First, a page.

History of Typography
Key people and events from 1800 BC through Present Day
1800 BC: The typographical principle, that is the creation of a complete text by reusing identical characters, is first realized in the Phaistos Disc, an enigmatic Minoan print item from Crete, Greece, which dates between 1850 and 1600 BC.
1200 BC: The Phoenicians gain independence from the Egyptians and develop their own alphabet--the first to be composed exclusively of letters.
732 : Charlemagne orders a system of writing called the Caroline miniscule which had the first versions of lowercase letters that were not just small versions of uppercase letters.
1440 : Typography, type-founding, and typeface design begin as closely related crafts in mid-15th century Europe due to the introduction of movable type printing at the junction
of the medieval era and the Renaissance. Handwritten letter forms of the mid-15th century embodied 3000 years of evolved letter design, and were the natural models for letter forms in systematized typography. The scribal letter known as textur or textualis, produced by the strong gothic spirit of blackletter from the hands of German area scribes, served as the model for the first text types.
1455 : Johannes Gutenberg employs the scribe Peter Schoffer to help design and cut the
letterpunches for the first typeface—the D-K type of 202 characters used to print the first books in Europe.
1474 : The rapid spread of movable type printing across Europe produces additional Gothic, half-Gothic and Gothic-to-roman transitional types. Johann Bamler’s Schwab acher, Augsburg appears.
1476 : In 1476 William Caxton prints the first books in England with a so-called Bâtarde type
(an early Schwabacher design), but soon abandons the process.
1490: Claude Garamond from France develops the first true printing typeface not designed to imitate handwriting, but instead draws on rigid geometric principles. Garamond also begins the tradition of naming the typeface after himself.
1500: A printer by the name of Aldus Manutius invents the concept of pocket or portable books. In
addition, he also creates the first Italic typeface (one of the first typeface variations).
1557 : In order to simulate handwriting, Robert Granjon develops the first cursive typeface.
1734: William Caslon issues a typeface (bearing his name) which includes straighter serifs and greater contrast between the major and minor strokes.
1757: The first transitional roman typeface is introduced by John Baskerville. This typeface increased the contrast between thick and thin strokes, had a nearly vertical stress in the counters, as well as very sharp serifs.
1780: Firmin Didot and Giambattista Bodoni of Italy develop the first modern romans. The moderns carry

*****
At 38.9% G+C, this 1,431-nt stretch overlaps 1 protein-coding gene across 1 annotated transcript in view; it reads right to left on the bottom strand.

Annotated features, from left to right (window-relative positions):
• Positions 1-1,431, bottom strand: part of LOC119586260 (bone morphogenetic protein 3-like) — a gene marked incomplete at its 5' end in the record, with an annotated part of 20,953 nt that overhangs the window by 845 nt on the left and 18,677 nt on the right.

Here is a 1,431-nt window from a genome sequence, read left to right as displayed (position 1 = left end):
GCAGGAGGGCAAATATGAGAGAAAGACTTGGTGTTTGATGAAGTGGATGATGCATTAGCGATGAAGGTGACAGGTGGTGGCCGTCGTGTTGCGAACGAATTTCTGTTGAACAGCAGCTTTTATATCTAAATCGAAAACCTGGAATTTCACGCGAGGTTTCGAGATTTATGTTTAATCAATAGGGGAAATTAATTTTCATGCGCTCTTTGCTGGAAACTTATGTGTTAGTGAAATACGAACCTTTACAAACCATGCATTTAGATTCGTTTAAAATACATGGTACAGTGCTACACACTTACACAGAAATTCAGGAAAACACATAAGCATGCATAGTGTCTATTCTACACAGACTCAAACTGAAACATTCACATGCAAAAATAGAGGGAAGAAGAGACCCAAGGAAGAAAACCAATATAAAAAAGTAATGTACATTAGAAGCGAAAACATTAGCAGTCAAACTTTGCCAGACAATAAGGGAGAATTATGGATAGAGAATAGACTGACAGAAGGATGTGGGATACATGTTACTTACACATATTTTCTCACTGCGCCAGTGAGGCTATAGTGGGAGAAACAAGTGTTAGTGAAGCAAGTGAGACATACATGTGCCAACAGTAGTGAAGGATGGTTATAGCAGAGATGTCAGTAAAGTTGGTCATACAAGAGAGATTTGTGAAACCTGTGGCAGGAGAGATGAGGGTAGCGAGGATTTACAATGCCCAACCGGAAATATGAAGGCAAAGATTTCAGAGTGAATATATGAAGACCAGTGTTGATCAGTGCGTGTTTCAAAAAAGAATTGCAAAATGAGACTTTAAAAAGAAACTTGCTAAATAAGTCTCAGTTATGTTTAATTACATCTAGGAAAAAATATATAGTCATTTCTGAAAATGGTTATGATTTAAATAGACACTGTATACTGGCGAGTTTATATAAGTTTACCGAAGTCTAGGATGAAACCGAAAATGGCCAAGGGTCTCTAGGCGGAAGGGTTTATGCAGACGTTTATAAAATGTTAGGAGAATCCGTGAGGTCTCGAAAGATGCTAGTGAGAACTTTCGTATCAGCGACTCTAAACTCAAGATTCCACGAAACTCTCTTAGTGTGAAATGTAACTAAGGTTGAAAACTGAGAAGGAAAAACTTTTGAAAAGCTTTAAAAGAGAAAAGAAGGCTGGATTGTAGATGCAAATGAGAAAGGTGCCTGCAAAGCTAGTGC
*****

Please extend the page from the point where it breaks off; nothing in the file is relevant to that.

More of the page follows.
the transitionals to the extreme: thin strokes can be described as hairlines and they have a fully vertical stress.
1815: Vincent Figgins designs a typeface with square serifs-these later become known as slab serifs.
1816: William Caslon IV produces the first typeface without serifs of any kind, however this sans serif
style is ridiculed at the time.
1920: In addition to creating the Broadway typeface, Frederic Goudy develops several other innovative designs and becomes the world’s first full-time type designer.
1925: Herbert Bayer Is appointed the head of a newly created workshop for print and advertising at the Dessau Bauhau. It is here that he designs universal typefaces which are later adapted into Bauhaus fonts.
1931: ‘The Times’ newspaper commissions Stanley Morison to produce a new easy-to-read typeface for their publication--Times New Roman.
1954: A Swiss artist, Max Miedinger, creates Helvetica, the most popular typeface of our time. He is also the first designer to champion the use of white space as a design element.
1955: Howard Kettler designs Courier for IBM; which becomes the most popular typeface used on typewriters for 30 years.
1964: The first digital typesetter (Digiset) is invented by Rodolf Hell and used to produce the first
digital font, Digital Grotesk.
1985 - Adobe invents PostScript: the system which uses mathematical calculations to describe typefaces versus relying on pixel by pixel definitions of fonts.
1989: Apple and Microsoft reject Adobe’s offer of PostScript and begin a joint project to create their own font technology called Truetype. Although Truetype is not as clean or reliable as PostScript, its creation allowed for an explosion in font design.
1996 : OpenType, a cross-platform font file format, is developed jointly by Adobe and Microsoft. Besides being supported by multiple platforms, it also supported expanded character sets and layout features. Also, Matthew Carter designs Verdana and Georgia for Microsoft. Both fonts proved to retain their legibility even at very small sizes on a screen.
2012 © Amy K Hunnel (https://www.amykartanddesign.com)